Organic Xinyang Mao Jian Green Tea 2 oz.

  • Sale
  • Regular price $7.49

Xinyang Maojian (信阳毛尖) is one type of green tea that originally was produced in mid China The name can be divided into two parts that are associated with two aspects: "Xinyang" (信阳), the first part, is the Xinyang city in Henan, China that produces this type of tea; "mao jian" (毛尖) are the words to depict the shape of the tea – "mao" (毛) means tiny fuzz in cup when brewed, "jian" (尖) refers to shape of tea leaves: sharp, full young leaves.

Subscription:  Would you like us to put you on an automatic shipping program?  We would be pleased to set this up for you.  We ship on the first and the fifteenth of the month and can accommodate you on either date or both as several of our customers have subscribed!  We ask that your shipment be a minimum of 2 - 2 oz. bags mix or match.  Minimum: $15.00 per month, includes the shipping .. Please contact us at 407-353-2200, or email: and we will with you to set this up for you..

Xinyang has a tea history dating back to 2300 years ago – in 1987, at Gushi County of Xinyang, tea was discovered in an ancient tomb. In the past century, Xinyang Maojian has been considered one of the 10 best teas in China. It has a wide market and popularity in Henan province, where people like to drink it as a relaxing beverage after a busy day. In Xinyang Maojian history, there were 8 famous tea shops: 1) Yuanzhen Tea (元贞茶社,1903); 2) Longtan Tea (龙潭茶社, 1903); 2) Hongji/Cheyun Tea (宏济/车云茶社,1910); 3) Yushen Tea (裕申茶,1911); 4) Guangyi Tea (广益茶社, 1912); 5) Wanshou Tea (万寿茶社, 1913); 7) Guangsheng Tea (广生茶社, 1915); 8) Bohou Tea (博厚茶社, 1919). In 1914, Longtan Tea and other tea shops sent teas to the 1915 Panama-Pacific International Exposition and won Gold Medal. Over the next 100 years, the tea shops disappeared, while the Longtan Tea have survived and developed into a group of companies known as Henan Xinyang Maojian Group.


Located in southern Henan Province, Xinyang is a place with a mild climate and good conditions for growing trees that produce the tea's unique quality: Xinyang tea trees are planted at high altitudes where the weather is clearly divided by four distinct seasons. Many high mountains, such as Mt. Cheyun, Mt. Jiyun, and Mt. Tianyun, surround the location in order to support environmental humidification and moisture. Moreover, the location is abundant with forests, clouds, rainfall, with large temperature difference between day and night. These geographical advantages help keep Xinyang's soil healthy and fertile, while trees more efficiently absorb chemical elements to produce higher quality green tea.

Xinyang Maojian features

The appearance of the Mao Jian tea's leaves are commonly known as "hairy tips”, a name that refers to the leaves' slightly dark-green color, straight and delicate edges, and thin and firmly rolled appearance with both ends in a pointed shape. The regular length of a Xinyang Maojian tea leaf is about 0.5–1 inches. It also tends to form balls, releasing a rather pungent smell when stored for a long time. It needs air, or the lack of oxygen will release an odor, to make up for the lack of oxygen. Comparing it with other famous types of green tea, Mao Jian leaves are relatively small. After brewing Maojian and pouring the water into a teacup, the aroma will flow into the air and create a peaceful atmosphere.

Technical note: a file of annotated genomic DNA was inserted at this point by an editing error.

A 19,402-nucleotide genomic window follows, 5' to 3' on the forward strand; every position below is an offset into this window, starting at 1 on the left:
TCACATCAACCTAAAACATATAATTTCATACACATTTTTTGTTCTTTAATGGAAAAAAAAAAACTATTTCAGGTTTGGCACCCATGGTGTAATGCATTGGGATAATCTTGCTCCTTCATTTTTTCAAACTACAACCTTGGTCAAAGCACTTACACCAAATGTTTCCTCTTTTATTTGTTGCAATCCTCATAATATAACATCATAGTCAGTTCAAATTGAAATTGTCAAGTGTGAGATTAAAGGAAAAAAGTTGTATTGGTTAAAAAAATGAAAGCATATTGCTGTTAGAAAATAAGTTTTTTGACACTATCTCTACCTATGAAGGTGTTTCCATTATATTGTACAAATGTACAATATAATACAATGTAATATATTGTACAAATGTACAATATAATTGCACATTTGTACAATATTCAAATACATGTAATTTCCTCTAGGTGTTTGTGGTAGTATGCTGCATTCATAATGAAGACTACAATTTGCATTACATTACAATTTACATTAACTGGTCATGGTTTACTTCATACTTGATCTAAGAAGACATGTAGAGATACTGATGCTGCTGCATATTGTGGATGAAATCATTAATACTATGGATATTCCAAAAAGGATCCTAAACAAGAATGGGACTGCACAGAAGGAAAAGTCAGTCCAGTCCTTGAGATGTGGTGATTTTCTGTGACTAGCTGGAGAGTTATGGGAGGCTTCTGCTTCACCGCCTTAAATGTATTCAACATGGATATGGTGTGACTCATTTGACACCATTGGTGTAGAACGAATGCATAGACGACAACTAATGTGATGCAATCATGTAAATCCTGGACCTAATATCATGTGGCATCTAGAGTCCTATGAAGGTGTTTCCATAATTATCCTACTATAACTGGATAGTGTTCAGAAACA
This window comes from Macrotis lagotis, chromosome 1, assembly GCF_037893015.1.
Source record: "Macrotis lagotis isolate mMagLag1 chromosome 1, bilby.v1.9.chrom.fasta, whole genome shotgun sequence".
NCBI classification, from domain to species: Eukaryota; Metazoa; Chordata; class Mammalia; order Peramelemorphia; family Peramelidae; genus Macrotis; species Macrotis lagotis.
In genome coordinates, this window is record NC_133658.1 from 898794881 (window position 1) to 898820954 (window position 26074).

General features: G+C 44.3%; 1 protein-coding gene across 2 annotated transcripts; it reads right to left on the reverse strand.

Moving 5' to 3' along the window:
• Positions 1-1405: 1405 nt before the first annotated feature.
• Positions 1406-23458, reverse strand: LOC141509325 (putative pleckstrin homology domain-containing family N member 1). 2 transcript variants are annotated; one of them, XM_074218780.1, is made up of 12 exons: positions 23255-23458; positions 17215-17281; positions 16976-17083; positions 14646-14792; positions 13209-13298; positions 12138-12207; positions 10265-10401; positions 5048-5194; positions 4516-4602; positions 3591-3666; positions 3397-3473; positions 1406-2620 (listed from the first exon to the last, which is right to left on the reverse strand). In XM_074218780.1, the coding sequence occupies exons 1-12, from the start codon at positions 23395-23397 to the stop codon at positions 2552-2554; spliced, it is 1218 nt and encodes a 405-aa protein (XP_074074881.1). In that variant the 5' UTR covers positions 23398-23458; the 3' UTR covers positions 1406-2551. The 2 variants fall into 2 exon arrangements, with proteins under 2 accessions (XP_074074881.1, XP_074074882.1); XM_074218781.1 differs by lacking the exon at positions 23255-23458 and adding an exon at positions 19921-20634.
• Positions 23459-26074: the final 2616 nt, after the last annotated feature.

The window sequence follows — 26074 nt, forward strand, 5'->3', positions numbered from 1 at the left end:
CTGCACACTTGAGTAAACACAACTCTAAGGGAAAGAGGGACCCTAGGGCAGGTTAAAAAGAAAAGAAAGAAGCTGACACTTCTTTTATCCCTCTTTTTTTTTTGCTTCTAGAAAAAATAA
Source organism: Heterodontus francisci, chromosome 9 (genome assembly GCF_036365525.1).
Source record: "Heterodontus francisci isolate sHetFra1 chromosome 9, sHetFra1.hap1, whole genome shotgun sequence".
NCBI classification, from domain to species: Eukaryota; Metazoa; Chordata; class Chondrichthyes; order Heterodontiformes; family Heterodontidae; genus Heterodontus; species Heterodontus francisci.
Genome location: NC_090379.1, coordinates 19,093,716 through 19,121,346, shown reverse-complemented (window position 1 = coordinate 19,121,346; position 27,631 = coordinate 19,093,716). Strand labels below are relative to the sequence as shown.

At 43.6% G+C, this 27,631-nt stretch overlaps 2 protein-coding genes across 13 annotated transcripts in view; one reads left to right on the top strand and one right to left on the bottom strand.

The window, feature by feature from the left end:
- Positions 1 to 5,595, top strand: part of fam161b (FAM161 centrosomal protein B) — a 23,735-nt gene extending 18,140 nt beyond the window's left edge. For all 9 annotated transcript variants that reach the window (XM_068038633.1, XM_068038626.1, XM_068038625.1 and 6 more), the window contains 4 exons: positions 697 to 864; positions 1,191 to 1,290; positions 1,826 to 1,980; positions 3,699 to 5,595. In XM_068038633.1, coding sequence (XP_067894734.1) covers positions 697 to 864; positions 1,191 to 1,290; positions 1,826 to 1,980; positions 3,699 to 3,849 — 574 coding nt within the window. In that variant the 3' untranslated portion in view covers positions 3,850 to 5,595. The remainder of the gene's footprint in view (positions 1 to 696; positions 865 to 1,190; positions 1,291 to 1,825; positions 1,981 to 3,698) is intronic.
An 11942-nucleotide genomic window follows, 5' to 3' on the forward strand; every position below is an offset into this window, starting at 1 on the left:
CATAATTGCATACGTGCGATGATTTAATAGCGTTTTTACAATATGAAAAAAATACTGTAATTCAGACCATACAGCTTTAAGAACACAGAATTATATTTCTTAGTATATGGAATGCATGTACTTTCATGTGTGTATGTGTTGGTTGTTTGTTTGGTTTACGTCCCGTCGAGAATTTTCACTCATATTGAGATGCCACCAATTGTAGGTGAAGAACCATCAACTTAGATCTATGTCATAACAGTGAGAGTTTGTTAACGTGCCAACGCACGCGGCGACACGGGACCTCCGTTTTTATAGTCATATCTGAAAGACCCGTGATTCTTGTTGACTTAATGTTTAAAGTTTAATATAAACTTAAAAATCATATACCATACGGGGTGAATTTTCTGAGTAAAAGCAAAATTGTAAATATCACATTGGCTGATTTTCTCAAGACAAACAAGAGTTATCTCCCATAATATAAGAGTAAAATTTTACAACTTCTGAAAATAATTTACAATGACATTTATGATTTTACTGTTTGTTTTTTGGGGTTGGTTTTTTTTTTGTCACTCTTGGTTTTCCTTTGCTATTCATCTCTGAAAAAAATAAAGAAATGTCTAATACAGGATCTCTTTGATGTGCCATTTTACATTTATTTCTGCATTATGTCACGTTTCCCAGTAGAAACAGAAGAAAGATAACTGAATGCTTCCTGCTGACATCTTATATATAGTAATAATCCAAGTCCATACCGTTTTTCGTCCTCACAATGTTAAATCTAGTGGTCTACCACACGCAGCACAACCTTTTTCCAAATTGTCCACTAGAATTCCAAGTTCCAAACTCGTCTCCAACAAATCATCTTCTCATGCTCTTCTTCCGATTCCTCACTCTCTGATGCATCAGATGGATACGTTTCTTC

Fresh tea leaves requirements

The harvest season for Maojian tea is in spring and fall. However the best quality tea comes from leaves that are harvested in mid-April. Chinese call it "Yu Qian Tea", which means the tea is picked earlier in the spring before the Solar term 'Grain Rain' (Guyu). Because the leaves are rare and fresh, the price is two or three times higher than tea produced after this season. In general, the approximate ratio of fresh leaves to produced tea is 50,000 buds: 500 grams.

Dating back to ancient Chinese history, tea production was initially developed during the Zhou dynasty (ca. 1066–221 BCE). The tea technique was originally invented in southern China, which then spread over the entire country with political and economic growth, as well as improvements in cultural interaction, transportation, and communication. Drinking tea gradually became more widely accessible, although also a symbol of class division in China. In his book History of Tea, Chen Yuan explains, "Tea culture followed transportation movements settled in Henan's Qinling Mountain. Because of weather conditions, trees could no longer be pushed northward." In 1987, archaeologists in the Xinyang area discovered ancient tea in excavated tomb sites, and determined that the tea was made in 875 BCE.

The tea industry has taken off even more in the twentieth century, and Xinyang Maojian has continued to build up its own unique style and fame. The late Qing dynasty scholar Hanlin Chen and others influenced a number of urban and rural areas, including Xinyang gentlemen, landlords, and merchants. One after another, different groups and communities began to develop their own tea production. They went to Hangzhou, Zhejiang and other important tea places to buy seeds, and learned the West Lake Longjing tea frying techniques. Based on knowing production technology, as well as knowledge about digestion and absorption, people in Xinyang eventually improved their techniques and created a unique tea-frying process. In 1913, they produced "The Mountain Tippy" tea, later renamed "Xinyang Maojian." Xinyang Maojian tea won gold medal in the Panama-Pacific International Exposition, San Francisco, in 1914 and was selected for the top ten in 1958.